Plants in partial shade in May and June may not be able to store enough food in their bulbs because of insufficient sunlight. Dig up daffodils growing in partial shade when the foliage has died back and plant the bulbs in a location that receives at least six hours of direct sun per day.  

Large clumps of daffodils may cease flowering because of overcrowding. Large daffodil clumps can be dug after the foliage has died. Separate the bulbs and replant immediately. Bulbs also can be dried for several days, placed in mesh bags, stored in a cool, dry location, and then planted in fall. It is possible to get weak (non-blooming) daffodils to flower again when given good care and favorable growing conditions. 


Registration Open for Fall Master Gardener Training

Program is starting its 40th year impacting communities across Iowa

March 15, 2019, 9:42 am | Susan DeBlieck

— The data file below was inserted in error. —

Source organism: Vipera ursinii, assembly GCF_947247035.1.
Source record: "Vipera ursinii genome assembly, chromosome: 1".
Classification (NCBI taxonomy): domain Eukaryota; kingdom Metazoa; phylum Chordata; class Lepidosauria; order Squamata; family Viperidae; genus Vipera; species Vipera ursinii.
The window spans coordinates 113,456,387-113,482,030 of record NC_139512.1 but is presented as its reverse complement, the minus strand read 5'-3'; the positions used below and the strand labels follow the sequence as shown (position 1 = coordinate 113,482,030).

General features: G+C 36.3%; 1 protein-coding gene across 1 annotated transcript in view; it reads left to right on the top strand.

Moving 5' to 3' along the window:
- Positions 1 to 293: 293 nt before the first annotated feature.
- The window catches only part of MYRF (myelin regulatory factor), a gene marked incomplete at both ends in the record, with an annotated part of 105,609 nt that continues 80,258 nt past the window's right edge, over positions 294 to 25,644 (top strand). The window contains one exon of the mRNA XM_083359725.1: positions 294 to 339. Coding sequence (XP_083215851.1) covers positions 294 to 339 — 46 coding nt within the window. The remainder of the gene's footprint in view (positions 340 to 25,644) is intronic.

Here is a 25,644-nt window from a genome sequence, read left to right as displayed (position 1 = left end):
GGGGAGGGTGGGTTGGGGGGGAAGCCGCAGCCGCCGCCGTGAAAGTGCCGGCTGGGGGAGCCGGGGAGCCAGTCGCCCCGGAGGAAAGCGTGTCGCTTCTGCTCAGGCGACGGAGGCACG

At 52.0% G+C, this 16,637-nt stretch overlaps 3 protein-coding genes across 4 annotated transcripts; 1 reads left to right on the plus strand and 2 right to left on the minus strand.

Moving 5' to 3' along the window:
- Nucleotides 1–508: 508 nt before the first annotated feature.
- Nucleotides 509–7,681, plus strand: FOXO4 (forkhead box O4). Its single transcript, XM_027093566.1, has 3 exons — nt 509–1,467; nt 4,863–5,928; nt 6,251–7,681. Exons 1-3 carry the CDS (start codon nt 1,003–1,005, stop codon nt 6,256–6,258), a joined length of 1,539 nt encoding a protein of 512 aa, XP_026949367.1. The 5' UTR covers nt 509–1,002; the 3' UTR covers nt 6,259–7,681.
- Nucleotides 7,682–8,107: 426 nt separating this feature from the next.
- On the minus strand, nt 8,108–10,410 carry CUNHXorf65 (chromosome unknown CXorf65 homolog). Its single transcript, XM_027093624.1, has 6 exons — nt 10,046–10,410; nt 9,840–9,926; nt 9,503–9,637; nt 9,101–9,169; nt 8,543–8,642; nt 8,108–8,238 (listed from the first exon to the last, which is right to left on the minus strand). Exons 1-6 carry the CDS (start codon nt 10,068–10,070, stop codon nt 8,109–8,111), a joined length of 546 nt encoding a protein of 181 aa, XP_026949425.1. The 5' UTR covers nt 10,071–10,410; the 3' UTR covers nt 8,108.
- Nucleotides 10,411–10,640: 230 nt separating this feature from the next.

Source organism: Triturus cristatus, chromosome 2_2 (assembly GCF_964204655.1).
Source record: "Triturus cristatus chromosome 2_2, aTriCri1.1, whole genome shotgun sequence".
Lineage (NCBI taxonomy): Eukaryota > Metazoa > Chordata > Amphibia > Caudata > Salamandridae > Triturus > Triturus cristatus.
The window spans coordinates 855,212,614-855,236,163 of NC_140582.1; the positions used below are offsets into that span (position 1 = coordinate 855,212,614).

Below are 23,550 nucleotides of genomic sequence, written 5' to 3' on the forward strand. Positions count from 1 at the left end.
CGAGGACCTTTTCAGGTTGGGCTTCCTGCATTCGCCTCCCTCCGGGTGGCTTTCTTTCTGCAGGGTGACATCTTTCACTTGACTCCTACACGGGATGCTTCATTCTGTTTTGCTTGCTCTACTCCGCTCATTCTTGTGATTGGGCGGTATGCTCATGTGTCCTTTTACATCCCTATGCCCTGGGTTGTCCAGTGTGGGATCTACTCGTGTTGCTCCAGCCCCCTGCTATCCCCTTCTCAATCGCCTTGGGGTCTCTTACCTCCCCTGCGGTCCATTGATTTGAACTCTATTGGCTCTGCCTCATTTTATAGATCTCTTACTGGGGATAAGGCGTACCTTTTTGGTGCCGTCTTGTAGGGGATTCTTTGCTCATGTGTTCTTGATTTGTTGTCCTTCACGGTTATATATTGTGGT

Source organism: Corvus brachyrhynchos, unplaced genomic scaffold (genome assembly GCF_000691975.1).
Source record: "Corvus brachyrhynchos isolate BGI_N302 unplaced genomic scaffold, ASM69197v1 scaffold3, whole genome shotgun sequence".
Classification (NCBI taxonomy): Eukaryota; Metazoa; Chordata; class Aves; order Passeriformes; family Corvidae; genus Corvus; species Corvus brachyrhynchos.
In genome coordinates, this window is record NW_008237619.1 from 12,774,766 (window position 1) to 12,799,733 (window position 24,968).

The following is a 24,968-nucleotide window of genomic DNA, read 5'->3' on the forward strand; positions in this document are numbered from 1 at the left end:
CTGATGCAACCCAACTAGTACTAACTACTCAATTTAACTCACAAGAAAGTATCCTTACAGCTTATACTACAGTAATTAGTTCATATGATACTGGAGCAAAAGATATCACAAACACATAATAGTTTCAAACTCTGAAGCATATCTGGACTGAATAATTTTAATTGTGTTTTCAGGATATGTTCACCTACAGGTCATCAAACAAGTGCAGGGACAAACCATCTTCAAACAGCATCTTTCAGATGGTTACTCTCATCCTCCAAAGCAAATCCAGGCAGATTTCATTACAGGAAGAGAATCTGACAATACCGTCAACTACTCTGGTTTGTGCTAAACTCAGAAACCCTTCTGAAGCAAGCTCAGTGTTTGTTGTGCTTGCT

AMES, Iowa – Celebrating its 40th year in Iowa, the Iowa State University Extension and Outreach Master Gardener program will hold its core training sessions this fall for individuals interested in becoming Master Gardener volunteers.

rows of kale in research home demo garden.The Master Gardener program is looking for people who are passionate about volunteering and gardening. No previous garden knowledge is required. The program equips participants to grow in knowledge about gardening best practices. After the training, Master Gardeners volunteer in their community, making significant contributions such as giving vegetables to food pantries and maintaining demonstration gardens at Iowa’s county fairgrounds.